If you substitute $n-1$ into the definition, you get
$$(n-1)! = (n-1) \cdot (n-2) \cdot \dotso\cdot2 \cdot 1\;.$$
This is $n!$ except that the initial factor of $n$ is missing, so $n!=n(n-1)!$. In words: Since $n!$ is the product of all numbers up to $n$, it's the product of $n$ with the product of all numbers up to $n-1$.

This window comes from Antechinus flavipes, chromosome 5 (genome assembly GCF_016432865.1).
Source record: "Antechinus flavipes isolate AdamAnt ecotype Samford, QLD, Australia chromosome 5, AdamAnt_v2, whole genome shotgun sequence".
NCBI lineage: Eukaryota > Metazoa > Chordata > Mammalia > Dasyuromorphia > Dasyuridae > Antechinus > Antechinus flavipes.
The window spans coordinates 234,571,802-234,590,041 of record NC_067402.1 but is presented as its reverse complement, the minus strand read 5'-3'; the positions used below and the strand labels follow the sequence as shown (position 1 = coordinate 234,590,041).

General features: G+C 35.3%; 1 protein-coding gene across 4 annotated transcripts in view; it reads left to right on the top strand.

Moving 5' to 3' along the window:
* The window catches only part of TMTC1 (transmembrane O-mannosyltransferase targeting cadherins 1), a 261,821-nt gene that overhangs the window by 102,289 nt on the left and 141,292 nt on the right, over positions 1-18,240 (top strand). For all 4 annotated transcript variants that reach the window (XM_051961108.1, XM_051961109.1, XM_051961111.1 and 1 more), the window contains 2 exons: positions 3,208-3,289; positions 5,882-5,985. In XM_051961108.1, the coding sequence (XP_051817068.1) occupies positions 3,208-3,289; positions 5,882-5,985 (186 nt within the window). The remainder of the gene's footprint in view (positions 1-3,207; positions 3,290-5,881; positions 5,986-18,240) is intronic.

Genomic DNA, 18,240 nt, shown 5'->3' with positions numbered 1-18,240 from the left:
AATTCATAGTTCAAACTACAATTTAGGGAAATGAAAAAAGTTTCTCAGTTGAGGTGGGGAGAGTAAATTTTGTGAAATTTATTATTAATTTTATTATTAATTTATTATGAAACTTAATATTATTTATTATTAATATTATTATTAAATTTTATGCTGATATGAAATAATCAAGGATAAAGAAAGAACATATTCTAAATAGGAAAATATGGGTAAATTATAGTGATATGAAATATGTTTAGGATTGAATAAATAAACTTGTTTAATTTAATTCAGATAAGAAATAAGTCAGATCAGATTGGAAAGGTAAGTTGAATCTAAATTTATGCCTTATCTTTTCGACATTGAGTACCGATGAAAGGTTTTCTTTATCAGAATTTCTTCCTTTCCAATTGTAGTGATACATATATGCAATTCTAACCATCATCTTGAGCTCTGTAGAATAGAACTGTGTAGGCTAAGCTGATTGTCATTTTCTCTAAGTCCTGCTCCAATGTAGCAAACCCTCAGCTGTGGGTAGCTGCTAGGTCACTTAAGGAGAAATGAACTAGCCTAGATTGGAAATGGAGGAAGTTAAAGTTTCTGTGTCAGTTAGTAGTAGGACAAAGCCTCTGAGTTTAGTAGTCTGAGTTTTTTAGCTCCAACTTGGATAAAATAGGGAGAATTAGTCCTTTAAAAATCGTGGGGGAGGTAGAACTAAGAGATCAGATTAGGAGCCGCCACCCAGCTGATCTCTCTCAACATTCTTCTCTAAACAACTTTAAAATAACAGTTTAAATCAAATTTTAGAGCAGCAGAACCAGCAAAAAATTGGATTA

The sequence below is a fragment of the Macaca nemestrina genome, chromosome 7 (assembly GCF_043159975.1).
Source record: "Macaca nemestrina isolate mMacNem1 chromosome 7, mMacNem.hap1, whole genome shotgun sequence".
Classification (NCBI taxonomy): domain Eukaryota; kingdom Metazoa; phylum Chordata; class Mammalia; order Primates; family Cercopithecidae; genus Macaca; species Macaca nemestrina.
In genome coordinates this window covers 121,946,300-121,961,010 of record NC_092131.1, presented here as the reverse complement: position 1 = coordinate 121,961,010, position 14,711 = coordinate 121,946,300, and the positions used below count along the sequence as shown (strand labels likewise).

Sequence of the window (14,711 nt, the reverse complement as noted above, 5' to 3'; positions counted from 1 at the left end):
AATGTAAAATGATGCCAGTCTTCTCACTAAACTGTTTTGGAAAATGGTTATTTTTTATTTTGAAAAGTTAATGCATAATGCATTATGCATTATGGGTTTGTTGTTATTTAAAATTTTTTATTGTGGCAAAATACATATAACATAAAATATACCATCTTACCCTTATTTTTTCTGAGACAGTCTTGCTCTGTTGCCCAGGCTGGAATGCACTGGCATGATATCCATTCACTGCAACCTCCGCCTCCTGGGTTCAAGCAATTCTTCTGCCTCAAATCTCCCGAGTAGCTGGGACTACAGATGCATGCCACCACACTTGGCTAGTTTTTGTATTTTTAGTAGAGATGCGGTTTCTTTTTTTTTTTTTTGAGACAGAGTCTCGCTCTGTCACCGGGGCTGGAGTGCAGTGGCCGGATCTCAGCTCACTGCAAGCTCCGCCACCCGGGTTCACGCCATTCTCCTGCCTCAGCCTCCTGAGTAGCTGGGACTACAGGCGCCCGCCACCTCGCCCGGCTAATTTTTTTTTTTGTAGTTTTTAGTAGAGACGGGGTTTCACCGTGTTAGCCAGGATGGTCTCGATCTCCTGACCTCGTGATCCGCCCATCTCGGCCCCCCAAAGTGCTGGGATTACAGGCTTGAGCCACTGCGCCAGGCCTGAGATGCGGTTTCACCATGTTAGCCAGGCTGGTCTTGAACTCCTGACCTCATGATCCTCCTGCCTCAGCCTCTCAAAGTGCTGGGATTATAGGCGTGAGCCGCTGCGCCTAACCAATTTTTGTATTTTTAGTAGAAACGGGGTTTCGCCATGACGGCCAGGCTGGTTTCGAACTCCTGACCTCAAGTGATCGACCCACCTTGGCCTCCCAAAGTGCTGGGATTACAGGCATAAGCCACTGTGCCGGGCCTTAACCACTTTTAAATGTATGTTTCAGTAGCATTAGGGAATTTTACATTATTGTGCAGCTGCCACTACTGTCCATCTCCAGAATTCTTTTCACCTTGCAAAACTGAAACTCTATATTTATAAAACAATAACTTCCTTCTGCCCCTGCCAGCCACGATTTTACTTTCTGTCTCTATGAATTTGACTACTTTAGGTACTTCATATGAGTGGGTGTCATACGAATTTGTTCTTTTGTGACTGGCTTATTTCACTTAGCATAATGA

As to why we can't leave it as it is, we can; I don't see how your book was implying that we can't. The reason it sometimes makes sense to rewrite the factorial like this is mainly that that's useful in inductive proofs, where some property involving a factorial $n!$ is reduced to the corresponding property involving the factorial $(n-1)!$.